Much of the country has begun to emerge from coronavirus shutdown (including NYC, where phase one of reopening began today), but we likely still have a while to wait before shows can return, at least in the way we remember them. Back in April, one expert predicted that concerts and other live events wouldn't be able to happen until fall 2021, and various people working in the live event field seem to be giving up on holding any this year. Now, the New York Times has asked over 500 epidemiologists when they expect to return to a variety of activities that have been put on hold amid the pandemic. Some, including getting haircuts, going to the doctor for non-urgent appointments, and going on an overnight trip within driving distance, a pluarality of the 511 epidemiologists polled said they anticipated doing this summer. Others, including working in an office with other people, traveling by subway, bus, or plane, eating at restaurants, and working out in a gym, a majority thought they'd do later in the year, or in three to twelve months. Concerts, however, along with sporting events, Broadway plays, and weddings, were among the things those polled said they'd wait the longest to do, with 64% saying they expected to wait a year or more before going to a show.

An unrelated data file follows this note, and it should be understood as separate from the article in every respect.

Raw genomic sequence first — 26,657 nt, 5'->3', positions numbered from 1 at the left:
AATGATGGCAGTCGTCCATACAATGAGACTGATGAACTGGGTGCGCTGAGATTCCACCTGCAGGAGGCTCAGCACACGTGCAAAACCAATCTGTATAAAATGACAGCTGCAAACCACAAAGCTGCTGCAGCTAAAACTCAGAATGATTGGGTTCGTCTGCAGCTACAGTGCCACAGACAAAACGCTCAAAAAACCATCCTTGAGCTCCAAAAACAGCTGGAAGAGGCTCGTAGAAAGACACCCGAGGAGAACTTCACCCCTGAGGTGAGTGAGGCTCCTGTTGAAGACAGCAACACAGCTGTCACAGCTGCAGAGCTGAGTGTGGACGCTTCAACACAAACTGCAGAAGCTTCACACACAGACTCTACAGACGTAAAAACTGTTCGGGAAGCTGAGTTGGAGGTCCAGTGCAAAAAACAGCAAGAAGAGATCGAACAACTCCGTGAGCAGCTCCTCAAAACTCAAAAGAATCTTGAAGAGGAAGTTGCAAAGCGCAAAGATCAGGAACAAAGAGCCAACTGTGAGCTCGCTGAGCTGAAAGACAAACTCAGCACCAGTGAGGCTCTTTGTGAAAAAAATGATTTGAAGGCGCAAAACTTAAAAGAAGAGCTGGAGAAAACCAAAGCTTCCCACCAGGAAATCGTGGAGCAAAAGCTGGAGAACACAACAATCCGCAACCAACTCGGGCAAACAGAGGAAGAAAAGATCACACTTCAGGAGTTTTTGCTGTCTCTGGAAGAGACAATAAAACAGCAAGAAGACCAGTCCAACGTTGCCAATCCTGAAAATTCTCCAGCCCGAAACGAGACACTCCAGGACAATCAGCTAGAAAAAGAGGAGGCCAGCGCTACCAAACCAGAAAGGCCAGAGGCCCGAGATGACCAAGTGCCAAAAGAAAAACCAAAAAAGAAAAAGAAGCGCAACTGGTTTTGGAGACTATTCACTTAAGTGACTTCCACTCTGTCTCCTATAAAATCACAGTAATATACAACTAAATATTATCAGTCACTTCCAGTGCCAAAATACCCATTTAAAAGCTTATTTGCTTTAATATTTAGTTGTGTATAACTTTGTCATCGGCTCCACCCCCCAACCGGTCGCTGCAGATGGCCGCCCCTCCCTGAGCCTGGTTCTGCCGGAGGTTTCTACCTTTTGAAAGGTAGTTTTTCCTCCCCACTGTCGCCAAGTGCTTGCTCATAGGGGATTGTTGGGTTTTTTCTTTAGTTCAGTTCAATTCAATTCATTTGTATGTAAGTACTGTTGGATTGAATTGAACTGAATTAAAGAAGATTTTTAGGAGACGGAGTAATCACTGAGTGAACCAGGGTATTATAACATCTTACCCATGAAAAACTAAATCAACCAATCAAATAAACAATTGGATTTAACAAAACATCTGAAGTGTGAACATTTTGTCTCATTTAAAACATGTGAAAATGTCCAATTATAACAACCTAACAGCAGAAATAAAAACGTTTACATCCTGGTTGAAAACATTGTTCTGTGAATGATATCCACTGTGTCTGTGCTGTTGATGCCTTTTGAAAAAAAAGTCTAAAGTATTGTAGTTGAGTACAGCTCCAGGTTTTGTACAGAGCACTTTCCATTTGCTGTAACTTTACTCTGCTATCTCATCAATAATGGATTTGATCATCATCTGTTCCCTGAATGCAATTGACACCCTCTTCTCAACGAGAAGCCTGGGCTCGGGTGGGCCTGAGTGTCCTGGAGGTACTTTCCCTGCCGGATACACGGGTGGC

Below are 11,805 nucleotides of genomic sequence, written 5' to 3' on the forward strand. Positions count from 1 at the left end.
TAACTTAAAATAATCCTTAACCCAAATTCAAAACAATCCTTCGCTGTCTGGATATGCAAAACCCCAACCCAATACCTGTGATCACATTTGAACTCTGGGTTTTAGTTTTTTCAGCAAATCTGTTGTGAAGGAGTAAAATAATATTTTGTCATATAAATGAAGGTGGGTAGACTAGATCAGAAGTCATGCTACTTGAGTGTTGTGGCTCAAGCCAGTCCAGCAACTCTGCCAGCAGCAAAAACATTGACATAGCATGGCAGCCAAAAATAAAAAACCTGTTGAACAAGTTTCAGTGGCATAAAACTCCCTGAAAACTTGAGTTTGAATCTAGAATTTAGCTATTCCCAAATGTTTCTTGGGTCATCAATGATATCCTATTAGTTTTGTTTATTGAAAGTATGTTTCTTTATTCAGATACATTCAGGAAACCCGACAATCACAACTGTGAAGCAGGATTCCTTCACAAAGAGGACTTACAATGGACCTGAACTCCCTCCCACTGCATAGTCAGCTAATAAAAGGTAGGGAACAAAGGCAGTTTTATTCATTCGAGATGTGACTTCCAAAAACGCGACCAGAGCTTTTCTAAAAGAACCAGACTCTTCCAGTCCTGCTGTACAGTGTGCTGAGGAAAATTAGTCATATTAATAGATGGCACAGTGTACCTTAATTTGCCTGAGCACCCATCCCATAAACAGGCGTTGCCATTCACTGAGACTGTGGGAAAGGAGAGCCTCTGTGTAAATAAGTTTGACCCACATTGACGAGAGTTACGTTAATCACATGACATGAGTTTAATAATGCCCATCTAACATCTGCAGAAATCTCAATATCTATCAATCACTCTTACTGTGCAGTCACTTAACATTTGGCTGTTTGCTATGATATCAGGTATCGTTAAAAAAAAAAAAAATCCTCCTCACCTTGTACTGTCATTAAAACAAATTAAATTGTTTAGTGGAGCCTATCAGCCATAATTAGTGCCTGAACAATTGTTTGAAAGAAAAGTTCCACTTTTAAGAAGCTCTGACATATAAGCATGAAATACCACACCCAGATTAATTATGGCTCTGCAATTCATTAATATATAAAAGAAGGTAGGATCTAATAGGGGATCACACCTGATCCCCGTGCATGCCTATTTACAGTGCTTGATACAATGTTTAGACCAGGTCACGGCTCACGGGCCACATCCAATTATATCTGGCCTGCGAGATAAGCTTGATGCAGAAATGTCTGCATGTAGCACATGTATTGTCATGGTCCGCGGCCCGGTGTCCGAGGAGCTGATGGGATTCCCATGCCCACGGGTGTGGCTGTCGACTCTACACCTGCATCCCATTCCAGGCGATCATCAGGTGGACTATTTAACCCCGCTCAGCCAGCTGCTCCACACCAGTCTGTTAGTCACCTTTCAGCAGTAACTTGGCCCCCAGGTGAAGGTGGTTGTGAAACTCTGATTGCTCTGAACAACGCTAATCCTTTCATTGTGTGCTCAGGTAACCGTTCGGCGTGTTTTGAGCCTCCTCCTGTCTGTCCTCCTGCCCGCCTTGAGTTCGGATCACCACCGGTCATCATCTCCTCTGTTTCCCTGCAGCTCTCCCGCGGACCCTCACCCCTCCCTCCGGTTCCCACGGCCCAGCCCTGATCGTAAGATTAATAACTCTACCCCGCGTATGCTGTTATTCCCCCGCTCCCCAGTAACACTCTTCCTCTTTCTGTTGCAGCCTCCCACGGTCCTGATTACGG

"These are some of the highest-risk activities and probably attract more risk-embracing people," Vivian Towe of Patient-Centered Outcomes Research Institute said to the Times about going to concerts, sporting events, and plays. "The addition of alcohol or drugs makes these activities too risky for me to consider anytime soon."

Steve Mooney of University of Washington told the Times, "This is as much about feelings of social responsibility as about personal infection risk. Large-scale gatherings are a contact tracing nightmare and seem like they should be shut down until we have a really good sense of what's safe/how to screen people."

While many epidemiologists the Times contacted declined to participate in the survey, some because "they were uncomfortable making predictions based on time because they didn’t want to guess the timing of certain treatments or infection data," it does seem likely that we have a while to wait, still, before shows, touring, and festivals happen at any sort of scale again. In the mean time, there's drive-in shows, livestreams... and perhaps this protective suit.

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